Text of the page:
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Photo by Billy Pope, ADCNR Add Jackson, Limestone, Marshall, Morgan and St.
Clair counties to the growing list of black bear sightings in Alabama in 2018.
In northeast Alabama, bears migrating from northwest Georgia have established a small but viable population.
“While seeing a black bear in Alabama is uncommon and exciting, it is no cause for alarm,” said Marianne Hudson, Conservation Outreach Specialist for the Alabama Division of Wildlife and Freshwater Fisheries (WFF).
This information helps biologists document black bear movement and distribution in Alabama. Bear sightings can also be reported online at https://alabama.gov/Black Bear or by email to Thomas Harms at Thomas. In Alabama, black bear is a species of highest conservation concern with no open season. Other penalties for shooting at a black bear include the potential loss of hunting and fishing license privileges for three years and possible jail time.
For more information about black bears in Alabama, visit
Biologists from the Alabama Department of Conservation and Natural Resources say the increase in sightings may be due to a combination of factors including changes in bear distribution, habitat fragmentation, seasonal movement and the summer mating season.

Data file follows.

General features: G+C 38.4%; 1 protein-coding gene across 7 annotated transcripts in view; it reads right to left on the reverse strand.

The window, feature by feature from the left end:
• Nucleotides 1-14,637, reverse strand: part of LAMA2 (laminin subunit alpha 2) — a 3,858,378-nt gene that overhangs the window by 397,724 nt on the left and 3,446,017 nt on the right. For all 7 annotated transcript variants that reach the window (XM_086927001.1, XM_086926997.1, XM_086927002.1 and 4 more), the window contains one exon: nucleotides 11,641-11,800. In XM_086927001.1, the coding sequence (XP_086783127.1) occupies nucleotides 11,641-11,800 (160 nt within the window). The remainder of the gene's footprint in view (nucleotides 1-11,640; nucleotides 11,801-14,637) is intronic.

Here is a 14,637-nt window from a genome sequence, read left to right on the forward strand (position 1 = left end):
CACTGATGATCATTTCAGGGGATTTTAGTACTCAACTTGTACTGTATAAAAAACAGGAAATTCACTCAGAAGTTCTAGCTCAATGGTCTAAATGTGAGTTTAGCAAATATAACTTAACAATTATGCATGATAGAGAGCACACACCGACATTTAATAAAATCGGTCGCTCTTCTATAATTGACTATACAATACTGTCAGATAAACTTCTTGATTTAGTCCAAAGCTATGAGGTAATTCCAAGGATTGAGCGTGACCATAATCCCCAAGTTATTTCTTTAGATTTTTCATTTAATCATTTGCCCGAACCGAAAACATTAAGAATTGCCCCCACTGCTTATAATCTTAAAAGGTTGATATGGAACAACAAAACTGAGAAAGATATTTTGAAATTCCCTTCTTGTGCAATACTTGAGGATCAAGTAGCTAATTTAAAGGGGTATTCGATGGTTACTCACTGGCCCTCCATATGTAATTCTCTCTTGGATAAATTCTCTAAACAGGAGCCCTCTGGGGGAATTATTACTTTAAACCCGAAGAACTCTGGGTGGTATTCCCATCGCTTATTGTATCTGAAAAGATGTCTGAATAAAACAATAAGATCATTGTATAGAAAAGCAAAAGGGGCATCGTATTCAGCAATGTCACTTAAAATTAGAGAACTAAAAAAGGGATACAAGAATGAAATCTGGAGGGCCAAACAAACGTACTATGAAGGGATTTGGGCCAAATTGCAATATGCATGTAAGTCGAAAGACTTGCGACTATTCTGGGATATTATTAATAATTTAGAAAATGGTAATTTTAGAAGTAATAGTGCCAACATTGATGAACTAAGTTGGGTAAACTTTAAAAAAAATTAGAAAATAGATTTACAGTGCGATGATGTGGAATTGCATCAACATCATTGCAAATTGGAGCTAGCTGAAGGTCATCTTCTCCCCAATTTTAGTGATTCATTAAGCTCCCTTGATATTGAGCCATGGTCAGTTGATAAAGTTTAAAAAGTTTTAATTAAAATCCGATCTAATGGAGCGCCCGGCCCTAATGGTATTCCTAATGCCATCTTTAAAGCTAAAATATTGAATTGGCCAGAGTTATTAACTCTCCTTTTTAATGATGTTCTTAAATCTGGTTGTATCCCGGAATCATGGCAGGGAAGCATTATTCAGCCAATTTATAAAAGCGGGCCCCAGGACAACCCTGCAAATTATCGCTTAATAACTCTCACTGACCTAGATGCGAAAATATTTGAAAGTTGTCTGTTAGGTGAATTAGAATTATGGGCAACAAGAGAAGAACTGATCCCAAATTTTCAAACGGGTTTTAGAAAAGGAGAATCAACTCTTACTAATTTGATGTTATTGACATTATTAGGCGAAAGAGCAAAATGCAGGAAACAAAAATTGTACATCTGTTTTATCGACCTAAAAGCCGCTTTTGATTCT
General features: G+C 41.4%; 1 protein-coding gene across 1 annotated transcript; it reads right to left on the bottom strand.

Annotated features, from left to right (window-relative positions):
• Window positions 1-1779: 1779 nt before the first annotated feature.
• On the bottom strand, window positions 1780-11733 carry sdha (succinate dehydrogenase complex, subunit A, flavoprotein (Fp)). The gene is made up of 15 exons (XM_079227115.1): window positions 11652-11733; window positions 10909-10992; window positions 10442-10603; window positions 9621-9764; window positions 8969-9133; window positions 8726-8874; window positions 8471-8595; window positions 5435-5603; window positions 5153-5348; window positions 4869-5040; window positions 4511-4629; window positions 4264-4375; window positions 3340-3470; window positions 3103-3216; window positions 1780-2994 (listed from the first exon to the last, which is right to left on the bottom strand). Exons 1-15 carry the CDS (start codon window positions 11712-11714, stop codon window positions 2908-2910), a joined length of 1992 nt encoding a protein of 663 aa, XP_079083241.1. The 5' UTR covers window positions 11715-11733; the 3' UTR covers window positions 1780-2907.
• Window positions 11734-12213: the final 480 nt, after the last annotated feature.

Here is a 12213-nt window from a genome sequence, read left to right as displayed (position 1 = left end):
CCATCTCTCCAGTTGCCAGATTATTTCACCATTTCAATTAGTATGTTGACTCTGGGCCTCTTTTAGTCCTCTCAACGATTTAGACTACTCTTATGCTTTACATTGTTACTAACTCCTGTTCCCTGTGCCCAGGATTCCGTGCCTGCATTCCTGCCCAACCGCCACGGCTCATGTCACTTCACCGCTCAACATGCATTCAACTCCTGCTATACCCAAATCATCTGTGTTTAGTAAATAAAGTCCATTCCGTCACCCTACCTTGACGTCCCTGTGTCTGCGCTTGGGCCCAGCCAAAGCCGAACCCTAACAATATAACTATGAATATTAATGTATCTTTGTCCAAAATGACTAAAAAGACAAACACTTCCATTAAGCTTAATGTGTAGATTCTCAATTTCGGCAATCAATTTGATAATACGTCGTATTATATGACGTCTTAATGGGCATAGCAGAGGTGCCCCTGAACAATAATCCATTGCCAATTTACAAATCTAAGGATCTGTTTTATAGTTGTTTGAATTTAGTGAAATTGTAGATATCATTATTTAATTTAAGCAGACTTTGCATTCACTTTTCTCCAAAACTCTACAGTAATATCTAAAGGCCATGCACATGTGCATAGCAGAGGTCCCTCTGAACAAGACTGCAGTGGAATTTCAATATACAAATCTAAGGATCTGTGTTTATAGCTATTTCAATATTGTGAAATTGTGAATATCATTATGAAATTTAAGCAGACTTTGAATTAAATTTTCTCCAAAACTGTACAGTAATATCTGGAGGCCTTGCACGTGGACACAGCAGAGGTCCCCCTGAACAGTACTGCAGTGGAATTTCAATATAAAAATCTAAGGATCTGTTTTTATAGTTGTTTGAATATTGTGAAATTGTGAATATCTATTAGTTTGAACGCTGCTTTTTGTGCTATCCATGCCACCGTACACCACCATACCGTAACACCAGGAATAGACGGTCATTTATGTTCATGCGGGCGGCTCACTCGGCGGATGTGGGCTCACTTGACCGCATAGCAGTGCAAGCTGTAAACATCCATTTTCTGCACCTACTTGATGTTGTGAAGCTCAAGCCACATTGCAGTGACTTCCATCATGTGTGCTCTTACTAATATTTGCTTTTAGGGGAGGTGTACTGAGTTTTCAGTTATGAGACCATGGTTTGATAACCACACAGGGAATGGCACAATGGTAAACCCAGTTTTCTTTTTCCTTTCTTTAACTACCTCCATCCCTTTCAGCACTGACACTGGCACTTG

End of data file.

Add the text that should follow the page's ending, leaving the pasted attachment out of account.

Baldwin, Covington and Escambia counties on the Florida border host yet another population of bears.The Alabama Department of Conservation and Natural Resources promotes wise stewardship, management and enjoyment of Alabama’s natural resources through four divisions: Marine Resources, State Lands, State Parks, and Wildlife and Freshwater Fisheries. Muscadine (Vitis rotundifolia) is a member of the grape family.It is native to much of North America and grows wild in roadsides and forests with green, violet, bronze and black vareties.They grow in Alabama, Arkansas, the Carolinas, Delaware, Florida, Georgia, Kentucky, Louisiana, Maryland, Missouri, Mississippi, Oklahoma, Tennessee, Texas, Virginia, and West Virginia.Muscadines are used in wine, jellies, fruit leather, juice or just eaten strait by biting through the tough flesh and sucking out the sweet insides. Over 100 years of breeding has resulted in several bronze cultivars such as Carlos, Doreen, Magnolia and Triumph, that are distinguished by being perfect flowered (male and female flower parts together) from the Scuppernong variety with only female flower parts.The Outdoor Alabama Photo Contest is now accepting entries through October 31, 2018.The contest is a joint project between the Alabama Department of Conservation and Natural Resources, the Alabama Tourism Department and the Alabama Bicentennial Commission.The photo contest is open to state residents and visitors alike, but qualifying photos must have been taken in Alabama.Contest coordinator Kim Nix says a new category connects the celebration of statehood to the photo contest, which is in its 14th year.“We added an Alabama Bicentennial category this year.Photos in this category could include historical parks, forts, lighthouses, battlefields or archeological sites.